Univariate Statistics

Multivariate Statistics

Keeping the Numbers Meaningful

Embracing the Uncertainty

Key Terms

Reference Materials


Instructor Resource Site

SAGE edge for Instructors, supports teaching by making it easy to integrate quality content and create a rich learning environment for students.

  • Test banks built on Bloom’s Taxonomy to provide a diverse range of test items
  • Editable, chapter-specific PowerPoint® slides offer complete flexibility for creating a multimedia presentation for the course
  • Instructor manual which summarize key concepts by chapter to ease preparation for lectures and class discussions
  • A set of all the graphics from the text, including all of the maps, tables, and figures, is available in PowerPoint, pdf, and JPEG formats for class presentations
Student Study Site

SAGE edge for Students provides a personalized approach to help students accomplish their coursework goals in an easy-to-use learning environment and features elements such as:

  • Chapter summaries with learning objectives that reinforce the most important material
  • Carefully selected video and multimedia content that enhance exploration of key topics
  • Datasets and documentation to be used with the "Apply It Yourself" exercises.
Key features


  • Over 250 tables and figures walk students through how to calculate statistics and obtain them through SPSS.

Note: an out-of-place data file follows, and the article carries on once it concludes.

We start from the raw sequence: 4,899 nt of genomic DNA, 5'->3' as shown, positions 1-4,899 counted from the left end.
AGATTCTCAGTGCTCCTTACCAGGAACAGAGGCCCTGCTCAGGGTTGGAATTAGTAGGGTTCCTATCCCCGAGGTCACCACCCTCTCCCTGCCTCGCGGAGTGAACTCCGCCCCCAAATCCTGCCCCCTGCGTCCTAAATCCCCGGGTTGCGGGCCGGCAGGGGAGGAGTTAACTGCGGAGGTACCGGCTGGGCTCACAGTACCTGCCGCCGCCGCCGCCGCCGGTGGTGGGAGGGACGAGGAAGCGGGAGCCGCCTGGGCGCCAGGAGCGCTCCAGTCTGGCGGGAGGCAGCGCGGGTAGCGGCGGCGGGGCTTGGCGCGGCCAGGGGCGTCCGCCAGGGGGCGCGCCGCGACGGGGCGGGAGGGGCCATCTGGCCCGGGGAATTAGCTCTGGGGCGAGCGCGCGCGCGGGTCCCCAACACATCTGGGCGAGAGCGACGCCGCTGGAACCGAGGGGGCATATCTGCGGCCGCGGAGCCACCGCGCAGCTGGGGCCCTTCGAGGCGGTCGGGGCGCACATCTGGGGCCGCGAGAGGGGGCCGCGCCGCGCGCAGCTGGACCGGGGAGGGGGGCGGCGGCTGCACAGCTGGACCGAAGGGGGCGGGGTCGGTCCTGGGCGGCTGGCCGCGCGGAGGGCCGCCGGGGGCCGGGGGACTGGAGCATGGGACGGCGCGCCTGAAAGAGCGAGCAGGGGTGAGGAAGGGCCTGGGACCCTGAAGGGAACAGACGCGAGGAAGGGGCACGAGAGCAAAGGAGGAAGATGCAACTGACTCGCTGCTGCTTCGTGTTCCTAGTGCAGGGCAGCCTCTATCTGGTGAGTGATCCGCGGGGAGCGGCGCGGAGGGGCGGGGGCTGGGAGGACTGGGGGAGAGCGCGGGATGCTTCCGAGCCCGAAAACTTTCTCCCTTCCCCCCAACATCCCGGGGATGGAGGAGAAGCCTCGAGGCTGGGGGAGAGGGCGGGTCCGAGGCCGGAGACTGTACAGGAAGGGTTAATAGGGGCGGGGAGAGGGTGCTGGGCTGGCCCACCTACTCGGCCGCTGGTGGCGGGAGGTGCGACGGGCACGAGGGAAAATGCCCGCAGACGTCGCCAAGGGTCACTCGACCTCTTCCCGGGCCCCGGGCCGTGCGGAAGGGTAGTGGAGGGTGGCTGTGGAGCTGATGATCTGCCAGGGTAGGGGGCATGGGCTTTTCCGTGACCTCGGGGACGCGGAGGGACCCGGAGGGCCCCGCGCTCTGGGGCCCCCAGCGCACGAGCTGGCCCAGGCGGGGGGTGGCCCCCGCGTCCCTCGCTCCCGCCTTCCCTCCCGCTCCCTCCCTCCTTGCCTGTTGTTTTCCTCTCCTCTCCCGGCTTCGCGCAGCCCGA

• Your Turn exercises let students apply what they’ve learned with assignments set in a politically relevant context that ask them to use real data to solve hypothetical questions similar to those modeled in the chapter. Students apply a statistical concept through math-based calculations.
  • Apply It Yourself sections at the end of each chapter present a problem-based learning situation in which students answer a real world question and write a memo based on their statistical results. This practical approach requires students to both analyze data and explain their results and lets them come to see the professional relevance of the material.
  • How to Use SPSS boxes provide clear, easy instructions on how to use this software package, from how to calculate a variable to how to run a regression.
  • Numbers in the News boxes briefly spotlight an episode from the political world that shows how often statistics are used in news.
  • Key terms are bolded in the text, listed at the end of chapters, and defined in a glossary.
  • Reference material at the back of the book provides a ready resource that consolidates tips from across the chapters so that students can quickly look up how to create polished memos, craft a table for frequency or cross-tabulation, remind themselves how to use SPSS, or reference data from a Z table, T table, or chi-square table to complete calculations.

Sample Materials & Chapters

Chapter 1

Chapter 2